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Everything posted by rollover

  1. Russia's Kalashnikov arms producer sees first net profit in 7 yearsThe company's general director Alexey Krivoruchko said Kalashnikov doubled production in 2014 despite sanctions,up 28% from 2013.
  2. You are contradicting yourself with words and thoughts. Damik lies 24/7 ...
  3. Kerry said the United States agrees that there is no military solution to the Ukraine crisis. At the same time, U.S. officials say Obama is rethinking his previous opposition to sending arms to Ukraine despite fears it could lead to a proxy war between Washington and Moscow. http://www.dailymail.co.uk/wires/ap/article-2944538/Kerry-US-Europe-not-divided-Ukraine-response.html
  4. Leaders aim to meet in Minsk on Wednesday on Ukraine crisisThe leaders of Russia, Ukraine, Germany and France aim to meet in Minsk on Wednesday to continue work on resolving the crisis in Ukraine after holding a conference call on Sunday, a German government spokesman said in a statement.
  5. McCain blasts Europe's approach to Ukraine conflict 'a joke: give them weapons to defend themselves.
  6. Russia, European powers agree to draft Ukraine peace planThe leaders of Russia, Germany and France agreed during late-night talks in Moscow to draw up a plan to end fighting in Ukraine. A spokesman for Russian President Vladimir Putin said that more than four hours of talks that wrapped up early Saturday saw the leaders agree on the drafting of a blueprint that would also include proposals from Ukraine's Petro Poroshenko. No details of the plan were released. A French official also called the talks "constructive and substantial" and said work was being done to pull together a document. On Friday, US Vice President Joe Biden said Ukraine was battling for survival. "We, the US and Europe as a whole, have to stand with Ukraine at this moment." President Putin continues to call for new peace plan. Meanwhile in US: The Obama administration is debating whether to take that step and escalate the conflict that has been raging for nearly a year.
  7. The anxiety is encapsulated in the sudden rush to Moscow by Angela Merkel and François Hollande. To senior figures closely involved in the diplomacy and policymaking over the Ucraine. Franco-German peace bid is less a hopeful sign of a breakthrough than an act of despair. That Merkel has gone to Moscow is telling in itself and speaks to the sudden gravity of the situation. Only a few weeks ago she vetoed a summit in Kazakhstan with Putin because she believed there was no point negotiating with someone she no longer trusted. http://www.theguardian.com/world/2015/feb/06/vladimir-putin-west-divisions-war-ukraine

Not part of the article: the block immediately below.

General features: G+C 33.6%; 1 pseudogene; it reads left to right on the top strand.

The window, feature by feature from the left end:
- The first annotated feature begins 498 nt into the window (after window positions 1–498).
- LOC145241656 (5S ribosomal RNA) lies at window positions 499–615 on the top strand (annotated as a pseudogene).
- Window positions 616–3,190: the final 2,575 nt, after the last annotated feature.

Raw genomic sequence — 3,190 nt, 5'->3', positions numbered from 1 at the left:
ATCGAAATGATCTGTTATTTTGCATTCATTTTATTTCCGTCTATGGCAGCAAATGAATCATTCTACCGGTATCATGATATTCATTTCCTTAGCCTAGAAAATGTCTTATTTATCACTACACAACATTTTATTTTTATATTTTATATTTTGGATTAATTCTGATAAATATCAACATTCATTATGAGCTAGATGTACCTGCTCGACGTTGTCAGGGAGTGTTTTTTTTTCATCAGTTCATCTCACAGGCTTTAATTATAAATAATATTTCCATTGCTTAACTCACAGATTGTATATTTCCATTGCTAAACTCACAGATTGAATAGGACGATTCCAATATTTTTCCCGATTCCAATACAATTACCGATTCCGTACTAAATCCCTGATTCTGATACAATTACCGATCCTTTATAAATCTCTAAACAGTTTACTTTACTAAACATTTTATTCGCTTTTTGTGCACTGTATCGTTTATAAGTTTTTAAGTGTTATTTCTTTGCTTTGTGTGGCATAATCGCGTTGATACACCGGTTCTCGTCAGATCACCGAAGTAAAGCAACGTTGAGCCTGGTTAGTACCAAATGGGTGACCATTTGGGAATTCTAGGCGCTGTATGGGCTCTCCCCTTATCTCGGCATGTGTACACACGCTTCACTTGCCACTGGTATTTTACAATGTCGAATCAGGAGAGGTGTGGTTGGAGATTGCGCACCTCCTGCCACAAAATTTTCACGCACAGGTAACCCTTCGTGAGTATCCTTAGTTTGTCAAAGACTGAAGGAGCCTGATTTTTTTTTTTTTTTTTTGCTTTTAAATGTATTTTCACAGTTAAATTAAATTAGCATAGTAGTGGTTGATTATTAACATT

8. Russia's Rusagro says Q4 sales rise 25 pctRussian farming conglomerate Rusagro Group said on Friday its fourth-quarter sales rose 25 percent to 21.55 billion roubles ($325.06 million) after a 68 percent jump in the previous quarter. The pork and sugar producer said earlier it planned to post the highest annual net income in its history in 2014, boosted by Russia's ban on Western meat imports. The company also said sugar division revenue increased by 16 percent in the last quarter of 2014 in annual terms to 5.9 billion roubles while meat division sales were up 72 percent to 5 billion roubles.
  9. A spokesman for the Kremlin said Mr Putin would discuss "the fastest possible end to the civil war in south-eastern Ukraine", without elaborating. http://www.bbc.co.uk/news/world-europe-31158925
  10. Rocky market could prompt oil mega-mergers as price fall forces drastic decisionsAfter six months of falling oil prices, analysts have pointed to a possible mega-merger between the majors. Graham-Wood pointed to another consequence of capex reduction specific to BP. “By reducing capex – it means they are downsizing the company,” he stated. “If you look at the cashflow, inflow is reduced dramatically because of oil price but outgoings are huge because of the dividend.” BP chief executive Bob Dudley said yesterday that increasing value for shareholders remains the company’s “first priority.” Kim Fustier at Edison Investment Research, told City A.M. BP should never have made a commitment to increasing the dividend. “It’s not prudent,” she said. “And I think the market will crucify them if they start cutting it.” Worse than the reputational damage the company could face though is the fact that being tied in to an ever-growing payout to shareholders has the potential to leave BP open to attack. “BP is extremely vulnerable and could be bought tomorrow,” cautioned Graham-Wood, who continued: “And it would be a good deal for whoever got them.” But whether or not a deal does take place in the next 12 months, the current oil market has, as Graham-Wood put it, “sorted the men from the boys”. He advised: “If you want solid stable dividend increases you have to go with Shell or Exxon – if you want to play the roulette wheel it’s BP.”